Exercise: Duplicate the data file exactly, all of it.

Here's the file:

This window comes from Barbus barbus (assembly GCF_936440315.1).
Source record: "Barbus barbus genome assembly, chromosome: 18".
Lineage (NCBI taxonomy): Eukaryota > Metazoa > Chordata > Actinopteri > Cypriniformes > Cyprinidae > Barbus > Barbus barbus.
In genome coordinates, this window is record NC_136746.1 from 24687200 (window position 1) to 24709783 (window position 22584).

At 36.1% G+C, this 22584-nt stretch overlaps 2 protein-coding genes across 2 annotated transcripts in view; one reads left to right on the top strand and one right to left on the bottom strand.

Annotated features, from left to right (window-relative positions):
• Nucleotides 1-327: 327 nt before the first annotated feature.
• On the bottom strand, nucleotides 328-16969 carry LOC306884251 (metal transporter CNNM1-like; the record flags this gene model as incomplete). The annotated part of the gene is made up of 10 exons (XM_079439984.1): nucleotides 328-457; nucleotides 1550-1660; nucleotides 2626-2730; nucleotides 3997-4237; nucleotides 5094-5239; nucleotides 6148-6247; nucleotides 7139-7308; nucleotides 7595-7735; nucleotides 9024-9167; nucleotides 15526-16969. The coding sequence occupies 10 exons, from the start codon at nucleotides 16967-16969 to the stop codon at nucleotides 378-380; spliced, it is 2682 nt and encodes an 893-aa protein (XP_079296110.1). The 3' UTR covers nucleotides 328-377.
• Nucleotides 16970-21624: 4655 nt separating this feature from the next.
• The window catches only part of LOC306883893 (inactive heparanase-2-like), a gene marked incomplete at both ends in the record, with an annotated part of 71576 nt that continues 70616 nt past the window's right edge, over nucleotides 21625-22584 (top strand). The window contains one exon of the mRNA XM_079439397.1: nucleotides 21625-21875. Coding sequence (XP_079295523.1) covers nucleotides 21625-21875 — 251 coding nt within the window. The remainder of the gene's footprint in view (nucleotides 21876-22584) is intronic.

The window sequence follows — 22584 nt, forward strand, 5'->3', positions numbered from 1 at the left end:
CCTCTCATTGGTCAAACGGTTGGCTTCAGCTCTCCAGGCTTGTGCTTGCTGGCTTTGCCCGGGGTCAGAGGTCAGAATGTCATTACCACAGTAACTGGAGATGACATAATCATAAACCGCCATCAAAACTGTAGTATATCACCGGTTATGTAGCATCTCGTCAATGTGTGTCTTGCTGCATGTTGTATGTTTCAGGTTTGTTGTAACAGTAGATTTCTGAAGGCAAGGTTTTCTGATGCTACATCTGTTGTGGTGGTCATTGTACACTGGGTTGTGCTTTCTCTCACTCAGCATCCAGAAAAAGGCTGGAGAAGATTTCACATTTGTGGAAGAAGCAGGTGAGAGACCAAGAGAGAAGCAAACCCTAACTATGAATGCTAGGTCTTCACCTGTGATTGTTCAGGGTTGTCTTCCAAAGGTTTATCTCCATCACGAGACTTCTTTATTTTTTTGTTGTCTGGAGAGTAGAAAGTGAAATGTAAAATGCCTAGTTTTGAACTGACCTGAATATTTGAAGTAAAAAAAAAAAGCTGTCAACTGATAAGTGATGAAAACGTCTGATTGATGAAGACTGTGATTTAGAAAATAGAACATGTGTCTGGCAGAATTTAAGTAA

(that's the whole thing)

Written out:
This window comes from Barbus barbus (assembly GCF_936440315.1).
Source record: "Barbus barbus genome assembly, chromosome: 18".
Lineage (NCBI taxonomy): Eukaryota > Metazoa > Chordata > Actinopteri > Cypriniformes > Cyprinidae > Barbus > Barbus barbus.
In genome coordinates, this window is record NC_136746.1 from 24687200 (window position 1) to 24709783 (window position 22584).

At 36.1% G+C, this 22584-nt stretch overlaps 2 protein-coding genes across 2 annotated transcripts in view; one reads left to right on the top strand and one right to left on the bottom strand.

Annotated features, from left to right (window-relative positions):
• Nucleotides 1-327: 327 nt before the first annotated feature.
• On the bottom strand, nucleotides 328-16969 carry LOC306884251 (metal transporter CNNM1-like; the record flags this gene model as incomplete). The annotated part of the gene is made up of 10 exons (XM_079439984.1): nucleotides 328-457; nucleotides 1550-1660; nucleotides 2626-2730; nucleotides 3997-4237; nucleotides 5094-5239; nucleotides 6148-6247; nucleotides 7139-7308; nucleotides 7595-7735; nucleotides 9024-9167; nucleotides 15526-16969. The coding sequence occupies 10 exons, from the start codon at nucleotides 16967-16969 to the stop codon at nucleotides 378-380; spliced, it is 2682 nt and encodes an 893-aa protein (XP_079296110.1). The 3' UTR covers nucleotides 328-377.
• Nucleotides 16970-21624: 4655 nt separating this feature from the next.
• The window catches only part of LOC306883893 (inactive heparanase-2-like), a gene marked incomplete at both ends in the record, with an annotated part of 71576 nt that continues 70616 nt past the window's right edge, over nucleotides 21625-22584 (top strand). The window contains one exon of the mRNA XM_079439397.1: nucleotides 21625-21875. Coding sequence (XP_079295523.1) covers nucleotides 21625-21875 — 251 coding nt within the window. The remainder of the gene's footprint in view (nucleotides 21876-22584) is intronic.

The window sequence follows — 22584 nt, forward strand, 5'->3', positions numbered from 1 at the left end:
CCTCTCATTGGTCAAACGGTTGGCTTCAGCTCTCCAGGCTTGTGCTTGCTGGCTTTGCCCGGGGTCAGAGGTCAGAATGTCATTACCACAGTAACTGGAGATGACATAATCATAAACCGCCATCAAAACTGTAGTATATCACCGGTTATGTAGCATCTCGTCAATGTGTGTCTTGCTGCATGTTGTATGTTTCAGGTTTGTTGTAACAGTAGATTTCTGAAGGCAAGGTTTTCTGATGCTACATCTGTTGTGGTGGTCATTGTACACTGGGTTGTGCTTTCTCTCACTCAGCATCCAGAAAAAGGCTGGAGAAGATTTCACATTTGTGGAAGAAGCAGGTGAGAGACCAAGAGAGAAGCAAACCCTAACTATGAATGCTAGGTCTTCACCTGTGATTGTTCAGGGTTGTCTTCCAAAGGTTTATCTCCATCACGAGACTTCTTTATTTTTTTGTTGTCTGGAGAGTAGAAAGTGAAATGTAAAATGCCTAGTTTTGAACTGACCTGAATATTTGAAGTAAAAAAAAAAAGCTGTCAACTGATAAGTGATGAAAACGTCTGATTGATGAAGACTGTGATTTAGAAAATAGAACATGTGTCTGGCAGAATTTAAGTAA